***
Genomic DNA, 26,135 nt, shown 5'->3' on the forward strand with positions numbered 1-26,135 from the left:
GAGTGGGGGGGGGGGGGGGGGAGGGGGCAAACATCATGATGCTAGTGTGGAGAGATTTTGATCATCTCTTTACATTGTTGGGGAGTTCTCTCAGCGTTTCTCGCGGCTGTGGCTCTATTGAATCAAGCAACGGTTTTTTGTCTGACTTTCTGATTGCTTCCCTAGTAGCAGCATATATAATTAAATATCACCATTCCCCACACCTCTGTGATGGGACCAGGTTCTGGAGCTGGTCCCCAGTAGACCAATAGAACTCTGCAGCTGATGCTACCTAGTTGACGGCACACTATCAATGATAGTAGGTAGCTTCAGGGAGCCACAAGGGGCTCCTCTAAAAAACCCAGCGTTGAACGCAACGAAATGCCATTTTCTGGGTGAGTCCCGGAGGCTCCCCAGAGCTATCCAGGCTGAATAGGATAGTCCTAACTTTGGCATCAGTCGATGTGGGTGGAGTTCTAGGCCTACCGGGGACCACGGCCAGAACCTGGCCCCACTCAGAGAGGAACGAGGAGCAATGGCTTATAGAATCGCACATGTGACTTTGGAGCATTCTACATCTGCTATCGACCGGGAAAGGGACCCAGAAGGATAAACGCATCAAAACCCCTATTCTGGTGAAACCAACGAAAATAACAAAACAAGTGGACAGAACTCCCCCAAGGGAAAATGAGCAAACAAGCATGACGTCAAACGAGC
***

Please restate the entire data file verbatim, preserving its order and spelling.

Genomic DNA, 26,135 nt, shown 5'->3' on the forward strand with positions numbered 1-26,135 from the left:
GAGTGGGGGGGGGGGGGGGGGAGGGGGCAAACATCATGATGCTAGTGTGGAGAGATTTTGATCATCTCTTTACATTGTTGGGGAGTTCTCTCAGCGTTTCTCGCGGCTGTGGCTCTATTGAATCAAGCAACGGTTTTTTGTCTGACTTTCTGATTGCTTCCCTAGTAGCAGCATATATAATTAAATATCACCATTCCCCACACCTCTGTGATGGGACCAGGTTCTGGAGCTGGTCCCCAGTAGACCAATAGAACTCTGCAGCTGATGCTACCTAGTTGACGGCACACTATCAATGATAGTAGGTAGCTTCAGGGAGCCACAAGGGGCTCCTCTAAAAAACCCAGCGTTGAACGCAACGAAATGCCATTTTCTGGGTGAGTCCCGGAGGCTCCCCAGAGCTATCCAGGCTGAATAGGATAGTCCTAACTTTGGCATCAGTCGATGTGGGTGGAGTTCTAGGCCTACCGGGGACCACGGCCAGAACCTGGCCCCACTCAGAGAGGAACGAGGAGCAATGGCTTATAGAATCGCACATGTGACTTTGGAGCATTCTACATCTGCTATCGACCGGGAAAGGGACCCAGAAGGATAAACGCATCAAAACCCCTATTCTGGTGAAACCAACGAAAATAACAAAACAAGTGGACAGAACTCCCCCAAGGGAAAATGAGCAAACAAGCATGACGTCAAACGAGC